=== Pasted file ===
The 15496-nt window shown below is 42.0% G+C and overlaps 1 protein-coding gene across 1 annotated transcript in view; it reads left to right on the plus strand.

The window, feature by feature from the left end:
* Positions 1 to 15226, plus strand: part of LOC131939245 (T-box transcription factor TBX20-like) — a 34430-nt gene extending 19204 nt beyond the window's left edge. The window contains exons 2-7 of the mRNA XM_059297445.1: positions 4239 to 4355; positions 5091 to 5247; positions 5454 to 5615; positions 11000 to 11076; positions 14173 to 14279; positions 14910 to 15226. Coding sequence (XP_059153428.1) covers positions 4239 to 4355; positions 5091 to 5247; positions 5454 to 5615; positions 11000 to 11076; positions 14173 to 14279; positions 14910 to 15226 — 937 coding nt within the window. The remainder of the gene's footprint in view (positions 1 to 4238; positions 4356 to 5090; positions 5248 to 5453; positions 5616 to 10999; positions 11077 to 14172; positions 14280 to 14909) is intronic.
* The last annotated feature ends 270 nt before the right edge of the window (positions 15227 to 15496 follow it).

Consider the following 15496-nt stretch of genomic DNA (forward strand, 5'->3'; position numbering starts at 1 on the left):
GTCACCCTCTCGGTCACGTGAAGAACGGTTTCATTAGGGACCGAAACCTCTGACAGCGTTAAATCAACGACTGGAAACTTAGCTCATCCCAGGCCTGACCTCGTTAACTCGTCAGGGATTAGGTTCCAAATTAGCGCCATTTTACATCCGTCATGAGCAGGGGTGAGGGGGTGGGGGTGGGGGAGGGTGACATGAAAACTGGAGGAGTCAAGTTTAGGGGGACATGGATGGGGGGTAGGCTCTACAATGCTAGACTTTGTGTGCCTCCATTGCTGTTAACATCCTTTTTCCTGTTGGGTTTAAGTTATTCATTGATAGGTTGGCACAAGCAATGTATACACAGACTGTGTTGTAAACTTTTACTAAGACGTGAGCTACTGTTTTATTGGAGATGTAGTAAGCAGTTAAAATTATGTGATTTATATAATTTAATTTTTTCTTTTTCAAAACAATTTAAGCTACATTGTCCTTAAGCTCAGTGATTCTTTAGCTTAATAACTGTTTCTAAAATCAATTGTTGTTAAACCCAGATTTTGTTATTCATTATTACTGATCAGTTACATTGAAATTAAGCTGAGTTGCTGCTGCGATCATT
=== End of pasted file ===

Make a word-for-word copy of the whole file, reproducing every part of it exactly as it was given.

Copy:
The 15496-nt window shown below is 42.0% G+C and overlaps 1 protein-coding gene across 1 annotated transcript in view; it reads left to right on the plus strand.

The window, feature by feature from the left end:
* Positions 1 to 15226, plus strand: part of LOC131939245 (T-box transcription factor TBX20-like) — a 34430-nt gene extending 19204 nt beyond the window's left edge. The window contains exons 2-7 of the mRNA XM_059297445.1: positions 4239 to 4355; positions 5091 to 5247; positions 5454 to 5615; positions 11000 to 11076; positions 14173 to 14279; positions 14910 to 15226. Coding sequence (XP_059153428.1) covers positions 4239 to 4355; positions 5091 to 5247; positions 5454 to 5615; positions 11000 to 11076; positions 14173 to 14279; positions 14910 to 15226 — 937 coding nt within the window. The remainder of the gene's footprint in view (positions 1 to 4238; positions 4356 to 5090; positions 5248 to 5453; positions 5616 to 10999; positions 11077 to 14172; positions 14280 to 14909) is intronic.
* The last annotated feature ends 270 nt before the right edge of the window (positions 15227 to 15496 follow it).

Consider the following 15496-nt stretch of genomic DNA (forward strand, 5'->3'; position numbering starts at 1 on the left):
GTCACCCTCTCGGTCACGTGAAGAACGGTTTCATTAGGGACCGAAACCTCTGACAGCGTTAAATCAACGACTGGAAACTTAGCTCATCCCAGGCCTGACCTCGTTAACTCGTCAGGGATTAGGTTCCAAATTAGCGCCATTTTACATCCGTCATGAGCAGGGGTGAGGGGGTGGGGGTGGGGGAGGGTGACATGAAAACTGGAGGAGTCAAGTTTAGGGGGACATGGATGGGGGGTAGGCTCTACAATGCTAGACTTTGTGTGCCTCCATTGCTGTTAACATCCTTTTTCCTGTTGGGTTTAAGTTATTCATTGATAGGTTGGCACAAGCAATGTATACACAGACTGTGTTGTAAACTTTTACTAAGACGTGAGCTACTGTTTTATTGGAGATGTAGTAAGCAGTTAAAATTATGTGATTTATATAATTTAATTTTTTCTTTTTCAAAACAATTTAAGCTACATTGTCCTTAAGCTCAGTGATTCTTTAGCTTAATAACTGTTTCTAAAATCAATTGTTGTTAAACCCAGATTTTGTTATTCATTATTACTGATCAGTTACATTGAAATTAAGCTGAGTTGCTGCTGCGATCATT